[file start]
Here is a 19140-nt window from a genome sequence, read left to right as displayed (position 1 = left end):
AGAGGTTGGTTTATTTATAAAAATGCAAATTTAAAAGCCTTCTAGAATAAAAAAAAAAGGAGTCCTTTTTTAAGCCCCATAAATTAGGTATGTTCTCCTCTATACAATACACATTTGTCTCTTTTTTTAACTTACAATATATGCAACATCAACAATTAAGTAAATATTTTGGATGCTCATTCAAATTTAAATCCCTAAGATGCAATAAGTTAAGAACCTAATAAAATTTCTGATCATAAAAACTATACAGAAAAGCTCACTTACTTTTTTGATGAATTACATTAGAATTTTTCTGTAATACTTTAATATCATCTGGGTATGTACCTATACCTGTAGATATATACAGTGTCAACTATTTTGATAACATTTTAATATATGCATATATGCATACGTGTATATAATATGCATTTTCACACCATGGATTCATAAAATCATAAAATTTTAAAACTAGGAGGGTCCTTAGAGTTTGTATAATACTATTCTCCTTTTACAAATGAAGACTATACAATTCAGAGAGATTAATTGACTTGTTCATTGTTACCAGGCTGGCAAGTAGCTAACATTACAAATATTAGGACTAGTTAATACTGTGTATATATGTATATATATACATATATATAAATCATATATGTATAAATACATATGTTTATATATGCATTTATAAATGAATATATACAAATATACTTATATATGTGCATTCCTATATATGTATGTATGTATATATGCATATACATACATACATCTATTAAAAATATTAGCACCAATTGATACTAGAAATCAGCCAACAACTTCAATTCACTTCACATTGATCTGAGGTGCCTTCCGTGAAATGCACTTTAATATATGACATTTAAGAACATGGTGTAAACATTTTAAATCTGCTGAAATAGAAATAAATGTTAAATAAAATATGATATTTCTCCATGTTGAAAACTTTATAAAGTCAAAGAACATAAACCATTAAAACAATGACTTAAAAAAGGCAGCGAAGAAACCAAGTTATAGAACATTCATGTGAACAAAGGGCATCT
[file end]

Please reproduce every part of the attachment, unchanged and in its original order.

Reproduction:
Here is a 19140-nt window from a genome sequence, read left to right as displayed (position 1 = left end):
AGAGGTTGGTTTATTTATAAAAATGCAAATTTAAAAGCCTTCTAGAATAAAAAAAAAAGGAGTCCTTTTTTAAGCCCCATAAATTAGGTATGTTCTCCTCTATACAATACACATTTGTCTCTTTTTTTAACTTACAATATATGCAACATCAACAATTAAGTAAATATTTTGGATGCTCATTCAAATTTAAATCCCTAAGATGCAATAAGTTAAGAACCTAATAAAATTTCTGATCATAAAAACTATACAGAAAAGCTCACTTACTTTTTTGATGAATTACATTAGAATTTTTCTGTAATACTTTAATATCATCTGGGTATGTACCTATACCTGTAGATATATACAGTGTCAACTATTTTGATAACATTTTAATATATGCATATATGCATACGTGTATATAATATGCATTTTCACACCATGGATTCATAAAATCATAAAATTTTAAAACTAGGAGGGTCCTTAGAGTTTGTATAATACTATTCTCCTTTTACAAATGAAGACTATACAATTCAGAGAGATTAATTGACTTGTTCATTGTTACCAGGCTGGCAAGTAGCTAACATTACAAATATTAGGACTAGTTAATACTGTGTATATATGTATATATATACATATATATAAATCATATATGTATAAATACATATGTTTATATATGCATTTATAAATGAATATATACAAATATACTTATATATGTGCATTCCTATATATGTATGTATGTATATATGCATATACATACATACATCTATTAAAAATATTAGCACCAATTGATACTAGAAATCAGCCAACAACTTCAATTCACTTCACATTGATCTGAGGTGCCTTCCGTGAAATGCACTTTAATATATGACATTTAAGAACATGGTGTAAACATTTTAAATCTGCTGAAATAGAAATAAATGTTAAATAAAATATGATATTTCTCCATGTTGAAAACTTTATAAAGTCAAAGAACATAAACCATTAAAACAATGACTTAAAAAAGGCAGCGAAGAAACCAAGTTATAGAACATTCATGTGAACAAAGGGCATCT